That “backyard” thing shows up in different ways. Here, we see people of Arkansas and Nebraska highlighting something that, for another example, the Tar Sands Blockade in East Texas, recognizes: for effective advocacy and out of basic fairness, “not in my backyard” has to be replaced with “not in anyone’s backyard.”
Arkansas Rep. Tim Griffin (R) clearly doesn’t share that idea. From Inside Climate News, Lisa Song writes:
… Griffin, a staunch supporter of the proposed Keystone XL pipeline, recently asked ExxonMobil to move another, smaller oil pipeline away from a major water source in his home state of Arkansas.
It’s a contradiction that grates on opponents of the Keystone, which would run through a critically important aquifer that supplies irrigation and drinking water to Nebraska and seven other states. …
Author and environmental activist Bill McKibben had a … succinct response to Griffin’s position: ‘Always nice when people are willing to let others run risks they’d prefer to spurn.’
Five days (after the Mayflower spill) … , Rep. Griffin wrote a letter to ExxonMobil CEO Rex Tillerson … .
‘… Currently, the Pegasus Pipeline runs through about 13 miles of the Lake Maumelle watershed and also crosses some of the lake’s tributaries…I urge ExxonMobil … to provide an effective plan to relocate the pipeline.’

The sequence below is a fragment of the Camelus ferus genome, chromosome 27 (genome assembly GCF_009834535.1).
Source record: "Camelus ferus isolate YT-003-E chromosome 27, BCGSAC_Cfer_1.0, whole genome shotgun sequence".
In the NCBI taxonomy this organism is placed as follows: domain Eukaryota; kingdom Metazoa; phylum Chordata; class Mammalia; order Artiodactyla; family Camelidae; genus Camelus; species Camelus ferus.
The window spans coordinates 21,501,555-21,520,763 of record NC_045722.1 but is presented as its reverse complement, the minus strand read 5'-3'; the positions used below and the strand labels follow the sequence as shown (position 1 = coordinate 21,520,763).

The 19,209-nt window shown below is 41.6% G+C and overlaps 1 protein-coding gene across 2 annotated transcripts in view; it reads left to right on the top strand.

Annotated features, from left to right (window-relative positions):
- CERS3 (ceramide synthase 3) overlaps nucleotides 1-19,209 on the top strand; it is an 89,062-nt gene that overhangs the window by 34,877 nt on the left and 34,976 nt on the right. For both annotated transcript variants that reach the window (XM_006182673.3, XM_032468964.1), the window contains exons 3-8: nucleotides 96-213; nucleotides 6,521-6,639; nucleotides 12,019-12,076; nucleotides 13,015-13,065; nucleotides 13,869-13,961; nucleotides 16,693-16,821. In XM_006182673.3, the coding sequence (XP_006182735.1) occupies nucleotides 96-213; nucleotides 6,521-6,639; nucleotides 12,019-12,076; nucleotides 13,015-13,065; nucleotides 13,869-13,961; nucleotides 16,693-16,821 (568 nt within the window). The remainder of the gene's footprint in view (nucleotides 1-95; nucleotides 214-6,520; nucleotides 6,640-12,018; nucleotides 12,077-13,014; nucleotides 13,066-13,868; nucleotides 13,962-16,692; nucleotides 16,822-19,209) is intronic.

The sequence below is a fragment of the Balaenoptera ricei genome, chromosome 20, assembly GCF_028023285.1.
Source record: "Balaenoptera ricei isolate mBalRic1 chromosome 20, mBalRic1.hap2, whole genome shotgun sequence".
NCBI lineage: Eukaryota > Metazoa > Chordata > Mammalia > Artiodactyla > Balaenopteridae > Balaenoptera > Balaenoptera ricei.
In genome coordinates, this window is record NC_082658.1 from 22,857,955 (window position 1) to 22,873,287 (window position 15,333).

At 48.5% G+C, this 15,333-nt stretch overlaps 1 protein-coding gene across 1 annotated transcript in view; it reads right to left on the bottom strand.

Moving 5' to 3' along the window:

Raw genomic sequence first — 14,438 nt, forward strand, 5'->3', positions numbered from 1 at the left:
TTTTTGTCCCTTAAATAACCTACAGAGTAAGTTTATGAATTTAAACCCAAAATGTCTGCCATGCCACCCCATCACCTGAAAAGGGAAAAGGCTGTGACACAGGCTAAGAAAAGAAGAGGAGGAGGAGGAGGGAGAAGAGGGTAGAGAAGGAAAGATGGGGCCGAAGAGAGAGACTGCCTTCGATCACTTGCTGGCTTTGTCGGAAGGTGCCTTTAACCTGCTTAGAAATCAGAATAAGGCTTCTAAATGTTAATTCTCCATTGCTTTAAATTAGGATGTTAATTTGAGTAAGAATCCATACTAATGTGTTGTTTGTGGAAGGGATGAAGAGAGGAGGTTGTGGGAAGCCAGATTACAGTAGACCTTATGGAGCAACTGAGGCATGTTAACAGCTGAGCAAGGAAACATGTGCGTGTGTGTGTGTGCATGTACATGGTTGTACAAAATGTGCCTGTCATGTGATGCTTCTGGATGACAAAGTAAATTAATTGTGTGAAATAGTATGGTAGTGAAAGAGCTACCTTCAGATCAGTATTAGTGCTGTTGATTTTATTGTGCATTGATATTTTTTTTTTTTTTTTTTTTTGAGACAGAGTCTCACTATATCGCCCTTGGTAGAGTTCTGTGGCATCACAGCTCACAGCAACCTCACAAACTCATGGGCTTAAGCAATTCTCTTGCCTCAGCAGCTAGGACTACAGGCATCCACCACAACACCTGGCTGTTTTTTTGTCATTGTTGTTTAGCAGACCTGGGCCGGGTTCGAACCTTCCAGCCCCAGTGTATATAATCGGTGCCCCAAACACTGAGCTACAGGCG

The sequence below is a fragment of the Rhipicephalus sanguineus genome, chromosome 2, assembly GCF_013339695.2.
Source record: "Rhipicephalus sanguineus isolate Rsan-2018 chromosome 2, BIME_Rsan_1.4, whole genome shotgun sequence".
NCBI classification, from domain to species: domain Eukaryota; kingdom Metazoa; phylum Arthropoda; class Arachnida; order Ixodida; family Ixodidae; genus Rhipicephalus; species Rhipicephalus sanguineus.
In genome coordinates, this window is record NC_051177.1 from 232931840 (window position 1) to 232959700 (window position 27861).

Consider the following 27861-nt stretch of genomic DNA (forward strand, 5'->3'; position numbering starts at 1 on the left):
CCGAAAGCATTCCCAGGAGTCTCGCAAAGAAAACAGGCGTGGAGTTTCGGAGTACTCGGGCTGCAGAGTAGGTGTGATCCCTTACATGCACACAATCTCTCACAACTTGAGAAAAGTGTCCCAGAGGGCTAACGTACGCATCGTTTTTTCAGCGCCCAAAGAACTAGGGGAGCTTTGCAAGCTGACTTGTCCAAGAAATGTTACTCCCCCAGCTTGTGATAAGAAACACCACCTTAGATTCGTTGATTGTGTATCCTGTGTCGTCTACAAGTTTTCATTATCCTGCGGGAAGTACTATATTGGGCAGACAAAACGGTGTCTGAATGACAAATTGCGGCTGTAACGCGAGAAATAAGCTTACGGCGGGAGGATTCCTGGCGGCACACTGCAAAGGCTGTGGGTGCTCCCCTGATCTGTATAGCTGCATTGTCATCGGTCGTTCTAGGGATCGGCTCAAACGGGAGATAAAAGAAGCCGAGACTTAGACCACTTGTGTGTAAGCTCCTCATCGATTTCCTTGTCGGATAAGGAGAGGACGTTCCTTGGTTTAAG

But he maintains his support for KXL.
On his official website, he calls for the approval of the Keystone, saying it’s ‘one of the biggest no-brainers I have seen since being elected to Congress. The pipeline would provide a big dose of shovel-ready jobs and energy independence–now.’
Griffin’s “some backyards are more important than others” position is one of political expediency, and convenience. And that’s similar to, in my opinion, pointing with pride to 2012 Candidate Obama ordering additional study of the northern KXL section, while expediting the construction of the southern.
By the way, EcoWatch has the latest “recap” of KXL news, including:
This month’s Risk Analysis magazine found that there is a significant risk of oil spills at inland locations that threaten lakes, streams, and rivers. This study is particularly relevant as Nebraska and other inland states determine the environmental impact of the Keystone XL tar sands pipeline.
And related to the claims by Rep. Griffin, popular and frequently repeated by proponents of KXL and other pipelines, there’s this:
In an AARP interview, President Obama states that Keystone XL is an export pipeline that will not reduce U.S. gas prices and acknowledges that the best way to keep gas prices low is to reduce demand. From the President: ‘they want to build a pipeline to pump from Canada to the Gulf of Mexico, where they can then export that oil all around the world. It’s not going to make a dent in gas prices here in the United States.’
Well then, I hope when Mr. Obama finally makes the KXL northern section decision, he listens not only to the many advocates against such, and not only to Biden and Gore, but to himself. At least he’s got the “it won’t make a dent in gas prices” in the U.S. right. I’m not sure about the just as false claims regarding all the long-term jobs it will produce. And I’m really not sure about his take on all those backyards along the pipeline paths, both those with KXL already built, and those hoping it won’t happen to them.